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4 Ways to Be more Diverse in Your Staff Recruitment

Written by Kimberley Startup | April 25, 2014 | 0 Comments
Happy-Business-GroupYou might think that it’s a good idea to focus your staff recruitment on people with similar backgrounds, skills and knowledge. After all, you want your team to have chemistry and mutual understanding, don’t you?
However, making your workforce more diverse has benefits far beyond meeting equal opportunities legislation. It means that you get a wider range of skills, experiences and perspectives to drive your company forward. More diverse staff recruitment is associated with better performance, faster organisational growth and an improved brand image.
Plus, with more companies taking a closer look at their diversity strategies, doing the same with your staff recruitment will keep your company current. Here’s how to do it.

1. Recruit using social media

Did you know that 80 per cent of Hispanics use social media, as well as 75 per cent of African Americans and 70 per cent of whites? Minorities are well-represented on sites like Facebook, Twitter, LinkedIn and Google+, and you may find that focusing on these platforms naturally makes your staff recruitment more diverse.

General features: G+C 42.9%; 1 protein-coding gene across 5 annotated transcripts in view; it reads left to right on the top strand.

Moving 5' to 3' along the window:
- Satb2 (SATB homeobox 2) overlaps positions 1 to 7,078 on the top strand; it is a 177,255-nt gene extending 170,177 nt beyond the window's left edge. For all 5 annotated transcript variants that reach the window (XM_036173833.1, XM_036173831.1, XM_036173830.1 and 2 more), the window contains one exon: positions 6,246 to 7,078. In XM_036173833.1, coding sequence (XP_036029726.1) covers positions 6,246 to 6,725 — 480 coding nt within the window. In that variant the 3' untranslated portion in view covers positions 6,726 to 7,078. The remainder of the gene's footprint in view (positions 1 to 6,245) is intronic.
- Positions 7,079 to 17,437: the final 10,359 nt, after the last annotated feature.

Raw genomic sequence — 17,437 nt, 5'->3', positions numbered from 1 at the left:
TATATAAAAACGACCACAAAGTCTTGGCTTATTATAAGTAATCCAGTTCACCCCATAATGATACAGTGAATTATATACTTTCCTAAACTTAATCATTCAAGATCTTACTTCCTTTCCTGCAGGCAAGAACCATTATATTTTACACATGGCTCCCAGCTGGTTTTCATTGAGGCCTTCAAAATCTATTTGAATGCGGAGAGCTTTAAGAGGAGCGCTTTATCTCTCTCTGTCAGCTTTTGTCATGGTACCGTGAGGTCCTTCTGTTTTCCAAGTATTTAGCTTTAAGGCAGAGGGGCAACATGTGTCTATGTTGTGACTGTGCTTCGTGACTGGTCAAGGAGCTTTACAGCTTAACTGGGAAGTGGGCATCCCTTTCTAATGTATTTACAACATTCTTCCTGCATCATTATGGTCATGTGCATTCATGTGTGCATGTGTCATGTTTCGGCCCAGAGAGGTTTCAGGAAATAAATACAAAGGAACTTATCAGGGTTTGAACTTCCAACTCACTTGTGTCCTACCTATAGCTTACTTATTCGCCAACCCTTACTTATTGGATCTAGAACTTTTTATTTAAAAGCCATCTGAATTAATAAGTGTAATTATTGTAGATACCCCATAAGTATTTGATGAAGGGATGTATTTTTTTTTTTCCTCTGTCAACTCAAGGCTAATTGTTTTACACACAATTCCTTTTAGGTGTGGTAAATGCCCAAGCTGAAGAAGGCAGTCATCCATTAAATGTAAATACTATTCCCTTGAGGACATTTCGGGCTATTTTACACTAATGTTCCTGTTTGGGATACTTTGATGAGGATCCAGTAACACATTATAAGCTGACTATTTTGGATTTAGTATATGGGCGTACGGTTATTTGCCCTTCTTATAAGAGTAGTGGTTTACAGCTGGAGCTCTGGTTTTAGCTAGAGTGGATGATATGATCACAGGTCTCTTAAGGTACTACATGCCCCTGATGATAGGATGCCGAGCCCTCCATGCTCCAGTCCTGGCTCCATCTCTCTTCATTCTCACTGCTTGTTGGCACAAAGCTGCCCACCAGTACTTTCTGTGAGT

2. Broaden your reach

Consider how your strategy can be broadened to attract more diverse candidates. CapitalOne, for example, offers diversity scholarships to African American, Asian, Hispanic, LGBT and female students. But even if you can’t afford that, you could boost diversity through the use of niche job boards and on-campus careers fairs.

3. Offer generous compensation

This isn’t just about throwing money around. It’s about recognising that students from all kinds of backgrounds graduate with many thousands of pounds of debt, and may not be able to afford low-paid or unpaid work. So why not lighten their load a little with moving expenses, a stipend or health benefits?

4. Hire flexible employees

Many harder to reach groups in your staff recruitment may need that little more freedom to adjust their work schedule when needed. Not only did 55 per cent of students say they would be more likely to apply for a job if they were able to work offsite one day a week, but organisations benefited from flexible hires, too. 90 per cent said that their work/life balance initiatives had improved worker satisfaction, while 74 per cent stated that their retention of employees had improved.
It isn’t as difficult as you might think to introduce a more diverse staff recruitment strategy, and it can bring big benefits for your business.

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